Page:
|Courcieux (Wikipedia fr)|
I’m really annoyed at Carillion. I don’t know where they got their name from, but it’s very close to the sound I first heard camping with our family in the pretty village of Courcieux in the Vosges Mountains. From the campsite we could hear the “carillon” of bells from St Mary of the Assumption’s church, playing a hymn. That was a great holiday.
However, my annoyance can be as nothing to the desperation of those tens of thousands affected by the collapse of Carillion, the second biggest construction and services company in the country – not only those employed directly but also those working for its subcontractors. Small and medium-sized companies face bankruptcy. Workers are likely to lose jobs and pensions, facing insecurity for themselves and their families. Meanwhile the bosses of Carillion, perhaps seeing the writing on the wall as far back as 2016, tried to ring-fence their bonuses and their pay, so that despite the collapse of the huge firm they ran they would continue to receive their 6-figure salaries for another nine months. Carillion bosses rewards (The Week)
And it appears that the function of the company (and others like it) was merely to tender for government contracts, at the lowest possible price to undercut other bidders, and then to subcontract the work to smaller companies which they squeezed in one way or another such as delaying payments. On the way they bought up potential competition such as the old family construction firms, McAlpines and Laings, thus reducing the field of those available for tendering. So what in effect did they do? To my amateur eye it seems they acted as middle men between public authorities and private contractors, a role once carried out in-house by central and local government – and of course they creamed off profits for the directors, management and shareholders. A prodigal waste of public money.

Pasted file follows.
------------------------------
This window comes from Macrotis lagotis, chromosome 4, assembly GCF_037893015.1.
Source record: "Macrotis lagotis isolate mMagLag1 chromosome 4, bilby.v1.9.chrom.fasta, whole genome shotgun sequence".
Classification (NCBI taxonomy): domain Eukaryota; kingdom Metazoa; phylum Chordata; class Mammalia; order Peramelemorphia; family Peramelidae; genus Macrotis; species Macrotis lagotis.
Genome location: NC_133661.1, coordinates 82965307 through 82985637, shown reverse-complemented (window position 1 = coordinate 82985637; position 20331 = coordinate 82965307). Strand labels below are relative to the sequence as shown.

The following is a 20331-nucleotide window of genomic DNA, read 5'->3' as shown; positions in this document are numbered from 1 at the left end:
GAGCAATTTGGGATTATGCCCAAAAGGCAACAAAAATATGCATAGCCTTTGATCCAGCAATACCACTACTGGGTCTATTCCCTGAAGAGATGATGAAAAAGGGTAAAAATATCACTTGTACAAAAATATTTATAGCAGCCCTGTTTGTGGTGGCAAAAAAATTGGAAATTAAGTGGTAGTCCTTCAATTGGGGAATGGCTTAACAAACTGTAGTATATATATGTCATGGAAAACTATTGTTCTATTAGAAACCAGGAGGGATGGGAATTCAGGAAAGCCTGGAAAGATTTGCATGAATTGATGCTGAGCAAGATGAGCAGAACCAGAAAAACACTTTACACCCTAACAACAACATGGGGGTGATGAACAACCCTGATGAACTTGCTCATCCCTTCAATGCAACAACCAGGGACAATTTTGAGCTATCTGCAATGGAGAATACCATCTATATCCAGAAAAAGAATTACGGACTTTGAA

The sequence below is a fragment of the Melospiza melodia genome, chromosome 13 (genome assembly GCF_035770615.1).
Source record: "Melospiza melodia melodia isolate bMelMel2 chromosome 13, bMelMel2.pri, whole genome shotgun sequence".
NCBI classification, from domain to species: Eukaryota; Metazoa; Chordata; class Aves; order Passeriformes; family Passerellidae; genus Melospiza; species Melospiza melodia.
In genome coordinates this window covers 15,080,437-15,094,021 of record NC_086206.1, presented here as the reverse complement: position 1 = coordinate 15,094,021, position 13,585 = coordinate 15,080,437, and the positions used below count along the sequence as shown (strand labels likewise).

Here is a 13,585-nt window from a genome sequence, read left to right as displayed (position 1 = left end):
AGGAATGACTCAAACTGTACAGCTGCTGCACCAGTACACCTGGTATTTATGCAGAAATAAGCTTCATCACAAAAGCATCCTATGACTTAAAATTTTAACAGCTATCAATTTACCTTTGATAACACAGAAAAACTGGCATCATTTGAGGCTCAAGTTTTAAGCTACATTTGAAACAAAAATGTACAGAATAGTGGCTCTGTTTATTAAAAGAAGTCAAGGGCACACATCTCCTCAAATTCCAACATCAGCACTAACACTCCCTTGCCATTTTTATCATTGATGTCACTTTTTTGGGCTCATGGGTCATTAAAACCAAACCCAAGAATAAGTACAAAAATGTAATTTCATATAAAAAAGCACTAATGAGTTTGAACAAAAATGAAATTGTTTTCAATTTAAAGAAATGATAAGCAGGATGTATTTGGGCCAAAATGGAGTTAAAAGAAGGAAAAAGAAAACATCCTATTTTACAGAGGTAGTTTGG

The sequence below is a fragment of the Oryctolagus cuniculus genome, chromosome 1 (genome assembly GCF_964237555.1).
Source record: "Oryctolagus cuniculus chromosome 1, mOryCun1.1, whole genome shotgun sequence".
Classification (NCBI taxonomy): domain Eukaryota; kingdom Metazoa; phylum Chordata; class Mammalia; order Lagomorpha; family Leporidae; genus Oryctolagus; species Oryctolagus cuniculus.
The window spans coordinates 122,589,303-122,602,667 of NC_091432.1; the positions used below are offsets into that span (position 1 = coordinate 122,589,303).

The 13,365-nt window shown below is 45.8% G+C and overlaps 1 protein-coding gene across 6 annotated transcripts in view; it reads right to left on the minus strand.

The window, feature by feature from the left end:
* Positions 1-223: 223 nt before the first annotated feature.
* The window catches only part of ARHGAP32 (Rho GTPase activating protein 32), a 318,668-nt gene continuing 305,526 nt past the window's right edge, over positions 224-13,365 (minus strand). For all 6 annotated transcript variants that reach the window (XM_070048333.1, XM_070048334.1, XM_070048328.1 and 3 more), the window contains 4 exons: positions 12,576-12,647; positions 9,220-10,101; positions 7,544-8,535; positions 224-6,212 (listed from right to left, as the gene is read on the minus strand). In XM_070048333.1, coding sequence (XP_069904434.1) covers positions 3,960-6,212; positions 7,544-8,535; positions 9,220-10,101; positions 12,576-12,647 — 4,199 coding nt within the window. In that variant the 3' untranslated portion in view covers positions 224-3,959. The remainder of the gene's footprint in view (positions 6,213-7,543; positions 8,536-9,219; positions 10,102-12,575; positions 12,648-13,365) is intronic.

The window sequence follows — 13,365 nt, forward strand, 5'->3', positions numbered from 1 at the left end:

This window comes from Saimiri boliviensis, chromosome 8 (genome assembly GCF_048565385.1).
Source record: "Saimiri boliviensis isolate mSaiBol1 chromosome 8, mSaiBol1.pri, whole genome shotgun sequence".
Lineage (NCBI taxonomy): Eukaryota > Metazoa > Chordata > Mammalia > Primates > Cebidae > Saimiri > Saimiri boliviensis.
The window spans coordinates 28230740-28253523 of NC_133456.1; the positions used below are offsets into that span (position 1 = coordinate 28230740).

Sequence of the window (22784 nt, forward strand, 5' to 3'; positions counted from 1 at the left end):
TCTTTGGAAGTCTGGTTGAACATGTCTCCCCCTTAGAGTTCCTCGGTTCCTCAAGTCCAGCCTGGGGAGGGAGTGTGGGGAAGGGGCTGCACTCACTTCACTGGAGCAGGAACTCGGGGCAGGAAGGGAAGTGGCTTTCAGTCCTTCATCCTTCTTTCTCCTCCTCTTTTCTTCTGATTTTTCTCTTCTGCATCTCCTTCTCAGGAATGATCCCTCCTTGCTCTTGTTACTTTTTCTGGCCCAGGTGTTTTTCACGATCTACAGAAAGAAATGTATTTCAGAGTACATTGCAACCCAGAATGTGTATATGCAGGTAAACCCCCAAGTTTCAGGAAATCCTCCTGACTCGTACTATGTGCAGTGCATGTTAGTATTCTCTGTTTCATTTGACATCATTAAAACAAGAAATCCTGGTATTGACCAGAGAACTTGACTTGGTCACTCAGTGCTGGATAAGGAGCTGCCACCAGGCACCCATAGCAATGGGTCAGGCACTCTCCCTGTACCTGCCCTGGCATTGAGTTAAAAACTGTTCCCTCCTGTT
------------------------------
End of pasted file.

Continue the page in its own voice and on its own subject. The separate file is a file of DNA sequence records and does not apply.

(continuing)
|Photo: The Week|
I watched Prime Minister’s Questions today, hoping to see some depth of sympathy at the impending flood of human misery which the Carillion collapse is about to unleash and some real anger at malpractice that led to it. But not at all! I appreciate that the government did not “manage” Carillion, as Mrs May pointed out, but their due diligence must be up for question. But what I saw as she talked about it was precious little genuine concern from the front bench, just nods – but of course they are not about to lose their livelihoods. And there was no recognition that the Carillion affair is a stress-test for the Private Finance Initiative (PFI) and it has revealed its fatal flaw. Private profit is no partner for public works.
It’s to be hoped that this Carillion carillon is tolling the death knell of the whole ill-conceived PFI project, and ringing in a new dawn for the tens of thousands of our neighbours whose future is now so uncertain.